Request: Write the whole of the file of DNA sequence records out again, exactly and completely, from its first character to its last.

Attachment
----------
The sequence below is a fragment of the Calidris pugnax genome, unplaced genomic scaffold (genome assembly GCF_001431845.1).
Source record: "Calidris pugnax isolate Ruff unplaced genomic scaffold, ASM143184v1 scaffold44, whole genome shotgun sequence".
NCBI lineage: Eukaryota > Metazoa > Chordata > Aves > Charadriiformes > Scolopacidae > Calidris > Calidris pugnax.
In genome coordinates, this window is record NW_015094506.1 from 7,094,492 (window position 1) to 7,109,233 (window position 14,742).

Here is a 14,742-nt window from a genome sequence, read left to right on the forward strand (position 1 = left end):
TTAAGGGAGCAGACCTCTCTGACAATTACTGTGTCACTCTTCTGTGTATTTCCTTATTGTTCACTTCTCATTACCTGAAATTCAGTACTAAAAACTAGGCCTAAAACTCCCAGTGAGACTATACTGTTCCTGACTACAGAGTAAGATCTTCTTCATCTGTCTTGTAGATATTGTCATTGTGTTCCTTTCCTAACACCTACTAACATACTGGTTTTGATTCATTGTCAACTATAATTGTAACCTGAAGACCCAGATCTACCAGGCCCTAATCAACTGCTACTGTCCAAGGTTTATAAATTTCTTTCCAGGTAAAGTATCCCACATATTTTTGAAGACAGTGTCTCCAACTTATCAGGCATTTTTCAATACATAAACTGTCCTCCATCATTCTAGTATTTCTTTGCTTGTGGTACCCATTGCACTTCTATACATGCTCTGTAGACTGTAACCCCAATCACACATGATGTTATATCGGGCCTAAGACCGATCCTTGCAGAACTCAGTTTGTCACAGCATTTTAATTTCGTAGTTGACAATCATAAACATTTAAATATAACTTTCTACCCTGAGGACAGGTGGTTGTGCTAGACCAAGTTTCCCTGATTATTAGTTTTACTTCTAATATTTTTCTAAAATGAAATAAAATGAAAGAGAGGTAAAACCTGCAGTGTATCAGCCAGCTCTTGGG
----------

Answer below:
The sequence below is a fragment of the Calidris pugnax genome, unplaced genomic scaffold (genome assembly GCF_001431845.1).
Source record: "Calidris pugnax isolate Ruff unplaced genomic scaffold, ASM143184v1 scaffold44, whole genome shotgun sequence".
NCBI lineage: Eukaryota > Metazoa > Chordata > Aves > Charadriiformes > Scolopacidae > Calidris > Calidris pugnax.
In genome coordinates, this window is record NW_015094506.1 from 7,094,492 (window position 1) to 7,109,233 (window position 14,742).

Here is a 14,742-nt window from a genome sequence, read left to right on the forward strand (position 1 = left end):
TTAAGGGAGCAGACCTCTCTGACAATTACTGTGTCACTCTTCTGTGTATTTCCTTATTGTTCACTTCTCATTACCTGAAATTCAGTACTAAAAACTAGGCCTAAAACTCCCAGTGAGACTATACTGTTCCTGACTACAGAGTAAGATCTTCTTCATCTGTCTTGTAGATATTGTCATTGTGTTCCTTTCCTAACACCTACTAACATACTGGTTTTGATTCATTGTCAACTATAATTGTAACCTGAAGACCCAGATCTACCAGGCCCTAATCAACTGCTACTGTCCAAGGTTTATAAATTTCTTTCCAGGTAAAGTATCCCACATATTTTTGAAGACAGTGTCTCCAACTTATCAGGCATTTTTCAATACATAAACTGTCCTCCATCATTCTAGTATTTCTTTGCTTGTGGTACCCATTGCACTTCTATACATGCTCTGTAGACTGTAACCCCAATCACACATGATGTTATATCGGGCCTAAGACCGATCCTTGCAGAACTCAGTTTGTCACAGCATTTTAATTTCGTAGTTGACAATCATAAACATTTAAATATAACTTTCTACCCTGAGGACAGGTGGTTGTGCTAGACCAAGTTTCCCTGATTATTAGTTTTACTTCTAATATTTTTCTAAAATGAAATAAAATGAAAGAGAGGTAAAACCTGCAGTGTATCAGCCAGCTCTTGGG